Alas, soy and pea protein powders are usually very high in salt. Salt is used in the process that makes soy and pea protein powders, and it cannot all be washed away. Check the label of your soy or pea protein powder to ensure you don’t end up exceeding your tolerable upper intake of salt (sodium) for the day: 2.3 g for most adults.

Although pea and rice are gaining in popularity, alone and in combination, soy is still the most popular vegan source of protein powder. On the PDCAAS scale,[6] soy protein isolates score between 0.9 and 1.0, so at first glance they appear to be the virtual equals of any animal protein. However, this is because the PDCAAS scale truncates any number superior to 1. Otherwise, whey protein isolate could score a more-than-perfect 1.12.

A dietary protein is considered complete if it contains enough of each of the amino acids your body needs yet cannot synthesize. Some protein rating scales, such as the PDCAAS scale, rank proteins based not just on bioavailability but also on amino acid profile.

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3. The real world

The PDCAAS scale has displaced the BV scale, not because it is more accurate, but because it is more pertinent: it rates protein not only based on bioavailability but also on amino acid profile, so as to better reflect human needs. Better, but not perfectly, which is why the Food and Agriculture Organization has already proposed to replace it with yet another scale: the Digestible Indispensable Amino Acid Score (DIAAS).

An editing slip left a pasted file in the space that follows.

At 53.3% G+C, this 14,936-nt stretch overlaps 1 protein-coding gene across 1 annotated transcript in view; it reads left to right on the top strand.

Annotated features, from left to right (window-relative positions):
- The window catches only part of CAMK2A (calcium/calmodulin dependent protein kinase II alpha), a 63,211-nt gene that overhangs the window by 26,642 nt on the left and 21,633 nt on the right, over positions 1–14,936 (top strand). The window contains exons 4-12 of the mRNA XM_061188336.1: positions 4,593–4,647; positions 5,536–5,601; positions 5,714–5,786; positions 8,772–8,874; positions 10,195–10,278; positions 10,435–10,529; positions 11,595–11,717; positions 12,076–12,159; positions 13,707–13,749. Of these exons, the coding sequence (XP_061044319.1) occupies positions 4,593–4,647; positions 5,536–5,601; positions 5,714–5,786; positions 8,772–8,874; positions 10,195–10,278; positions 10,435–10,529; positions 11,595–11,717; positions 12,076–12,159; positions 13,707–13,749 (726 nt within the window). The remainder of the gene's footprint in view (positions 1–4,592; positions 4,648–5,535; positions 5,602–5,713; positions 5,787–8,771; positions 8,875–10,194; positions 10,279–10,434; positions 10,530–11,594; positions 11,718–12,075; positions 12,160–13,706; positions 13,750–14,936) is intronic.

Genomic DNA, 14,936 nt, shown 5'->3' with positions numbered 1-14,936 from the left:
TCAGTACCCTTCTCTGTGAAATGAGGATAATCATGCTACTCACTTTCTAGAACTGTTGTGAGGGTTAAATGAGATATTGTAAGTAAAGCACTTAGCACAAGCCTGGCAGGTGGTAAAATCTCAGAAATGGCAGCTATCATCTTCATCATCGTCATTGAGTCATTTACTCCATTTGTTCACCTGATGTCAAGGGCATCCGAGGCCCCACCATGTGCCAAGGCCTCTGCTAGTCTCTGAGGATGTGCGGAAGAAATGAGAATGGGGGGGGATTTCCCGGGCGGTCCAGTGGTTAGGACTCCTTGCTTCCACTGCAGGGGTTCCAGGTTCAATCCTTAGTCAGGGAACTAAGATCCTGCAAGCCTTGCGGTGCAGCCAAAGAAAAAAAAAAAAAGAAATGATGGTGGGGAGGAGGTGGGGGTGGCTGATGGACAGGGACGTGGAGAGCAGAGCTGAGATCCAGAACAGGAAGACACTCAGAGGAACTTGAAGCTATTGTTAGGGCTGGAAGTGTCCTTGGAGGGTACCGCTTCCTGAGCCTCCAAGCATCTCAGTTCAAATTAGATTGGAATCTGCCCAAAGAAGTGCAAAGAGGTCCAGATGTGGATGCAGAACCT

The two scales differ notably by where the sample is taken. To determine the PDCAAS of a protein, you analyze the feces. To determine the DIAAS of a protein, you analyze the content of the ileum. In other words, PDCAAS looks at how much protein was absorbed after it has gone through your small and large intestines, whereas DIAAS looks at how much protein was absorbed after it has left the small intestine.

The food you ingest passes through your small intestine before passing through your large intestine, where most of your gut’s microbiome (the bacteria inhabiting your gut) can be found. Since this microbiome can use amino acids and peptides that you yourselves never absorbed, PDCAAS may overestimate a protein’s bioavailability.[7] DIAAS overcomes this issue.

The DIAAS scale, however, doesn’t address the main problem of all protein rating scales, which is that, even when they take into account bioavailability, amino acid profile, and ileal digestibility, and even if they took into account gluconeogenesis, digestion speed, and the effects of exercise on endogenous protein (i.e., muscles), they would still fail to reflect real life.

Trials need to eliminate confusing factors, so a subject is fed only one kind of protein, and that on an empty stomach. But when do you eat only one kind of protein over a whole day? And, except at breakfast maybe, when is your stomach really empty? Other food components, such as fiber and anti-nutrients (trypsin inhibitors, tannins, etc.), can all affect how much of your protein you absorb.

Rating each protein in isolation fails to reflect real life. You don’t need each protein you ingest to be complete; in a balanced diet, incomplete proteins, rich and poor in different amino acids, can complement one another (especially when eaten at about the same time). But a protein’s rating can be one of the criteria you consider when selecting a protein powder (alongside price, mixability, digestion speed, etc.).